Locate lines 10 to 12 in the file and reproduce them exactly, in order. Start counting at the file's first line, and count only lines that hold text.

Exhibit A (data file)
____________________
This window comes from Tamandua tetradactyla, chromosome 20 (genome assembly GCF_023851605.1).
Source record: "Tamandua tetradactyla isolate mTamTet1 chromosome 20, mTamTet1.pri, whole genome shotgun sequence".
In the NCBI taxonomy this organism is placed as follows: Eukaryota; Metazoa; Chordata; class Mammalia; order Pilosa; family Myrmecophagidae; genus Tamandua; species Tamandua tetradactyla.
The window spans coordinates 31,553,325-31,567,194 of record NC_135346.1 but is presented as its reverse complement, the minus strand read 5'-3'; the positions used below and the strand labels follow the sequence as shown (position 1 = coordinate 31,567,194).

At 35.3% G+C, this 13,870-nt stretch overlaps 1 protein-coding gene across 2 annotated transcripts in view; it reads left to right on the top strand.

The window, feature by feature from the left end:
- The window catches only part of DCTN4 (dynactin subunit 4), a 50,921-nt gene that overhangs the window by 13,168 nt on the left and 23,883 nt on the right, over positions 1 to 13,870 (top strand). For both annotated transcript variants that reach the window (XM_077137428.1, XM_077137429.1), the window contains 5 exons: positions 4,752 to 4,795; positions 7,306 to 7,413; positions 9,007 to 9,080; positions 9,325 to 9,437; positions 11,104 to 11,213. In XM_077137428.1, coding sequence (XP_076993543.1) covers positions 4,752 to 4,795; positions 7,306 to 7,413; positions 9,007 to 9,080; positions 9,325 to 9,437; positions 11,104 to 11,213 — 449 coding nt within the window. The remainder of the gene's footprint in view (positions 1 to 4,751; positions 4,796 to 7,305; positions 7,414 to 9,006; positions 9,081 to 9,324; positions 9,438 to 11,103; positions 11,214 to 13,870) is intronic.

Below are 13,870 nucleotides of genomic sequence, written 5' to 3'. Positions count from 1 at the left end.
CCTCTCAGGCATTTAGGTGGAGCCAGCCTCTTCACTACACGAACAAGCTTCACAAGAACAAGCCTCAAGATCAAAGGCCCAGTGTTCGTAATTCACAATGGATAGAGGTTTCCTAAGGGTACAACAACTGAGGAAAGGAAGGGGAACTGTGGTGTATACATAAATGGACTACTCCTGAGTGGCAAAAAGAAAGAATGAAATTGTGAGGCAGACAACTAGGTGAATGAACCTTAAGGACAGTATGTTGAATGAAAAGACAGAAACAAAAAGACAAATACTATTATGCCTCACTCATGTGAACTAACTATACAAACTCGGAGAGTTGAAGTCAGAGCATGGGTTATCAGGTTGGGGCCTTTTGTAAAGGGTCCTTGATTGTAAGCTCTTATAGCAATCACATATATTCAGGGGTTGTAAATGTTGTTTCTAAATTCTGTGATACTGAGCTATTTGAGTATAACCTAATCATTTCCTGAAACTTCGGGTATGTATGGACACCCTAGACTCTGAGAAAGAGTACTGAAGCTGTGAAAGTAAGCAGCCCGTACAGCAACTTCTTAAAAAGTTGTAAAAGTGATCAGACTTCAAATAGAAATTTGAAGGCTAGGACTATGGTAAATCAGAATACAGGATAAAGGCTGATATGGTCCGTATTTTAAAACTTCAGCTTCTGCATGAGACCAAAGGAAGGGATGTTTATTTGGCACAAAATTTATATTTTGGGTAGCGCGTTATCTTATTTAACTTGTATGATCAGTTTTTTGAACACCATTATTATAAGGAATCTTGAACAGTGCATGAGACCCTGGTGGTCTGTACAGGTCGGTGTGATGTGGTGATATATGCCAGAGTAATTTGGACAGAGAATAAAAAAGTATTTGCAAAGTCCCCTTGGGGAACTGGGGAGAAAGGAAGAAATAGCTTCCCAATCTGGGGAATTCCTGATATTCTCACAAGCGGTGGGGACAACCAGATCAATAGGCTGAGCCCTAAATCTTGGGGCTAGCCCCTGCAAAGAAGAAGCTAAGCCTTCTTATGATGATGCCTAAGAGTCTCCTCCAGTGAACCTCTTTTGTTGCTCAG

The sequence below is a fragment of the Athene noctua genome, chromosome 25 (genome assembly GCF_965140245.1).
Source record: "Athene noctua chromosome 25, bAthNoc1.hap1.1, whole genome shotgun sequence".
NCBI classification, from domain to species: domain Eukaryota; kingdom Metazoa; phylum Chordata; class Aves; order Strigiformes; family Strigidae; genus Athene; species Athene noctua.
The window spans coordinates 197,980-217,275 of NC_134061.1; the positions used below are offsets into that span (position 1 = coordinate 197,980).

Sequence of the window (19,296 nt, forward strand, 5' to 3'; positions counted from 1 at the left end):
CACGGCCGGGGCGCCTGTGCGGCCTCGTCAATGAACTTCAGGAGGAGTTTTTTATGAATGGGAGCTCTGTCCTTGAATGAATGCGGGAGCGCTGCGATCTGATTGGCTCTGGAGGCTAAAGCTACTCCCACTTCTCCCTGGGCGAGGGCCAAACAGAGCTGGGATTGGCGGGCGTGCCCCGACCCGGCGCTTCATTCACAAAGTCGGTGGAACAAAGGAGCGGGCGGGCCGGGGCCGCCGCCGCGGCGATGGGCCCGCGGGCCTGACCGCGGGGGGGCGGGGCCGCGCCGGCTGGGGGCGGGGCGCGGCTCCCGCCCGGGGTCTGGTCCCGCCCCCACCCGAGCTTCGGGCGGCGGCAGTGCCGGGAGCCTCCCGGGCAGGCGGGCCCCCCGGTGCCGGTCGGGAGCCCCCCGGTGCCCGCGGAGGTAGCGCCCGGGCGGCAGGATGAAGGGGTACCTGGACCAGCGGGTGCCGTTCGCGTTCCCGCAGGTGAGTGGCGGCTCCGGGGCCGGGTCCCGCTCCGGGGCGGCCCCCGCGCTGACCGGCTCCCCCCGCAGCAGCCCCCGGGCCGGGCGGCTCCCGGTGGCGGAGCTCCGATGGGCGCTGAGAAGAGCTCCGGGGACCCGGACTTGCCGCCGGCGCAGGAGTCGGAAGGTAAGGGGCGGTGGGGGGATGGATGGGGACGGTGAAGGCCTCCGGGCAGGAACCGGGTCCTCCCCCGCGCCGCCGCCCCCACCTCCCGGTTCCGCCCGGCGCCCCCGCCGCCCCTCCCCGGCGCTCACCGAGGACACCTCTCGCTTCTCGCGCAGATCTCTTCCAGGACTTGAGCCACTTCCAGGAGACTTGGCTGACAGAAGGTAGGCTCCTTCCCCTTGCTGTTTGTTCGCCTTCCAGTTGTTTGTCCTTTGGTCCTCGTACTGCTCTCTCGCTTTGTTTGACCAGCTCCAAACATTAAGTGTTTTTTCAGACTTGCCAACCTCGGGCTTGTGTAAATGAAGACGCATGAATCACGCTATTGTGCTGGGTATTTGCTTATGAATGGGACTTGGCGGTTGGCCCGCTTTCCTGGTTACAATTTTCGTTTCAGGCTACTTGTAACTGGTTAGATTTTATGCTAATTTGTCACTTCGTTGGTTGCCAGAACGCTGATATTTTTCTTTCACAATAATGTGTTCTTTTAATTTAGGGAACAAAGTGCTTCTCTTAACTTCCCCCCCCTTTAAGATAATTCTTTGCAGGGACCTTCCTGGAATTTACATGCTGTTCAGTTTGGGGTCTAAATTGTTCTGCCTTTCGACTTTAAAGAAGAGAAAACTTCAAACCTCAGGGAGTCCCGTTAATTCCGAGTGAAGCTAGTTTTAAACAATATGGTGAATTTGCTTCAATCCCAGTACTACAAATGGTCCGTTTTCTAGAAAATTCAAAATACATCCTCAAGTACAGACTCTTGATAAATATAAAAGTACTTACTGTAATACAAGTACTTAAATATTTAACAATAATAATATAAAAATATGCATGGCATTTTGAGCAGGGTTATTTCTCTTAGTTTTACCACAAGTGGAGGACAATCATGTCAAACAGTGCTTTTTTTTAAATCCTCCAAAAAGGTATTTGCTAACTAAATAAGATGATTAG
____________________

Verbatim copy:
The sequence below is a fragment of the Athene noctua genome, chromosome 25 (genome assembly GCF_965140245.1).
Source record: "Athene noctua chromosome 25, bAthNoc1.hap1.1, whole genome shotgun sequence".
NCBI classification, from domain to species: domain Eukaryota; kingdom Metazoa; phylum Chordata; class Aves; order Strigiformes; family Strigidae; genus Athene; species Athene noctua.